So it was quite a relief to read that one former Archbishop recognises the lunacy, and immorality, of opposing the government's proposed benefits cap:
five bishops, led by the Bishop of Ripon and Leeds, the Rt Rev John Packer, tabled an amendment to the Welfare Reform Bill, arguing that the cap discriminated against families with several children
But writing in the Daily Mail, Lord Carey - who was Archbishop of Canterbury between 1991 and 2002 - said the bishops "cannot lay claim to the moral high-ground".
"Considering that the system they are defending can mean some families are be able to claim a total £50,000 a year in welfare benefits, the bishops must have known that popular opinion was against them, including that of many hard-working, hard-pressed churchgoers," he wrote.
"The sheer scale of our public debt - which hit £1tn yesterday - is the greatest moral scandal facing Britain today. If we can't get the deficit under control and begin paying back this debt, we will be mortgaging the future of our children and grandchildren."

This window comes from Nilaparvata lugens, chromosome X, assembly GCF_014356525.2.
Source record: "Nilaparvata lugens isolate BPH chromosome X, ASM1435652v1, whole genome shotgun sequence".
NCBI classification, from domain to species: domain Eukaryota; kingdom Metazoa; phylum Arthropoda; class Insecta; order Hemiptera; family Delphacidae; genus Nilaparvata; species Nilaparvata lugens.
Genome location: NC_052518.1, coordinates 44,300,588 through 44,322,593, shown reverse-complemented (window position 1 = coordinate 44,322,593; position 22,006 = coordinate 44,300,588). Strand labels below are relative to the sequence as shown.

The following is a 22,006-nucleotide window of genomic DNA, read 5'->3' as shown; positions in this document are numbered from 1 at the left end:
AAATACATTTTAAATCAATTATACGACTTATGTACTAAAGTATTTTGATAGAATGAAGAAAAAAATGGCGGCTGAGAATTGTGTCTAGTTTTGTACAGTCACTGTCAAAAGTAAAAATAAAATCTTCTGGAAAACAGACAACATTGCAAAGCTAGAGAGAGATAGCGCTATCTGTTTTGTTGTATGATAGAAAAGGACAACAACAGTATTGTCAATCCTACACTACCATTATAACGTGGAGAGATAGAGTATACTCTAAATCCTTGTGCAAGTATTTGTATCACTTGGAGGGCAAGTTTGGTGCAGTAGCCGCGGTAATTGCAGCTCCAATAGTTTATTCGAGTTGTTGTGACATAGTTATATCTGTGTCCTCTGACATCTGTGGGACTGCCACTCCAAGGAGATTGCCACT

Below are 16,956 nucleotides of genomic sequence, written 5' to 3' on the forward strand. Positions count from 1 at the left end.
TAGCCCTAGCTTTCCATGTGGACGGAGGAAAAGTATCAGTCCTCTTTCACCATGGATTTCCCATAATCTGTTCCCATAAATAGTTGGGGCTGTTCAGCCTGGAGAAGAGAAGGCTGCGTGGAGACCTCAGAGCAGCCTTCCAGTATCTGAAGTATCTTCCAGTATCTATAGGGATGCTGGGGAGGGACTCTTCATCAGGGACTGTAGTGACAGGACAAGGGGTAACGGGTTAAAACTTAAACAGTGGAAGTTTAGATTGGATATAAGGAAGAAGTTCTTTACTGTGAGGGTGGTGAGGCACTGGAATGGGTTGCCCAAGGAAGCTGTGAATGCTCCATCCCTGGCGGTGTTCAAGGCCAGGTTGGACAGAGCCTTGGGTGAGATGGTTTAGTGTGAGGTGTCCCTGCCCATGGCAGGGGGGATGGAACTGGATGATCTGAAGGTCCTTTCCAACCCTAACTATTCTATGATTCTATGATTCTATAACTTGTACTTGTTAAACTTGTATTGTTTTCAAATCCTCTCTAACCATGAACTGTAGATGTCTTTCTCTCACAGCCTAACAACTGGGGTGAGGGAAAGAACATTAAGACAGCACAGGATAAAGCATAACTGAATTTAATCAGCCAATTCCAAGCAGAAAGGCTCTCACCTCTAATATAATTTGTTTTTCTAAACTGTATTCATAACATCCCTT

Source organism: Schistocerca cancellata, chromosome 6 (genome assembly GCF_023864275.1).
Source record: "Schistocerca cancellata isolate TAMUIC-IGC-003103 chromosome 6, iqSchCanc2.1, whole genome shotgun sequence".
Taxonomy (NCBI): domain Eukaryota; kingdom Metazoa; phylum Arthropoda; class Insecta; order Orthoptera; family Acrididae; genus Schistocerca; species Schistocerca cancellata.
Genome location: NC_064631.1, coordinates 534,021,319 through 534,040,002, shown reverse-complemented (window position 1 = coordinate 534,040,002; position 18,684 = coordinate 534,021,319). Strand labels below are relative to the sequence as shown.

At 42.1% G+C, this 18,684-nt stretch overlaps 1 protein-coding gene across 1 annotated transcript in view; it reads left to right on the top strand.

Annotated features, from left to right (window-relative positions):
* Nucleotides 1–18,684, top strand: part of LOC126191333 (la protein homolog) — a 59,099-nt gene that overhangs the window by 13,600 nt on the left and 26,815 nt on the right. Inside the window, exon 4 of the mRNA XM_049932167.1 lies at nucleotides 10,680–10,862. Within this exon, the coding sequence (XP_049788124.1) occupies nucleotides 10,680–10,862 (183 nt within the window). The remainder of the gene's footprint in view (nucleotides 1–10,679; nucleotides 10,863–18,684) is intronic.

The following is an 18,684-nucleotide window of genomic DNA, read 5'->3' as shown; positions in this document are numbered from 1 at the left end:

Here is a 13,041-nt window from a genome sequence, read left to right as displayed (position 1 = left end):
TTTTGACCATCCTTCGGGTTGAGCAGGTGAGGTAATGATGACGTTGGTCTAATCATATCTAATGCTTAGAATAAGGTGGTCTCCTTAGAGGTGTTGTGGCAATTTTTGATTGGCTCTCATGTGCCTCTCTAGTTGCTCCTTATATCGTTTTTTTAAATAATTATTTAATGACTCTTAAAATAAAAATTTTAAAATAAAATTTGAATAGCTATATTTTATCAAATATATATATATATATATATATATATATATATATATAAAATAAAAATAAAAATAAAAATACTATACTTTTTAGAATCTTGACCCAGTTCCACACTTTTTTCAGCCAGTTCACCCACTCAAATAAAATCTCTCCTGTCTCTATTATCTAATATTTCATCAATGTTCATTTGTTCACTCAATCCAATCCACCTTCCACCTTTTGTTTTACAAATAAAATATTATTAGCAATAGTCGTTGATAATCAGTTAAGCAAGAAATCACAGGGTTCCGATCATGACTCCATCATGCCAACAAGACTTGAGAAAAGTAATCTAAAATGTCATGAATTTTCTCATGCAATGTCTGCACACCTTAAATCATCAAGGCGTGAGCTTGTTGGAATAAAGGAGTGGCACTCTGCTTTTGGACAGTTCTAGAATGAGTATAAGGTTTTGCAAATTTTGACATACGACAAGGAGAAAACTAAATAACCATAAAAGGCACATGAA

Lord Carey praised the efforts of Work and Pensions Secretary Iain Duncan Smith - whom he called a "committed Christian" - to overhaul a benefits system which, at its worst, "rewards fecklessness and irresponsibility".
He argued the cost of benefits was "increasingly stoking social division" among the "squeezed middle, who feel resentment at the 'handouts' given to the long-term unemployed".
And he said the welfare system, originally designed to tackle "want, disease, ignorance, squalor and idleness", had become an "industry of gargantuan proportions which is fuelling those very vices and impoverishing us all".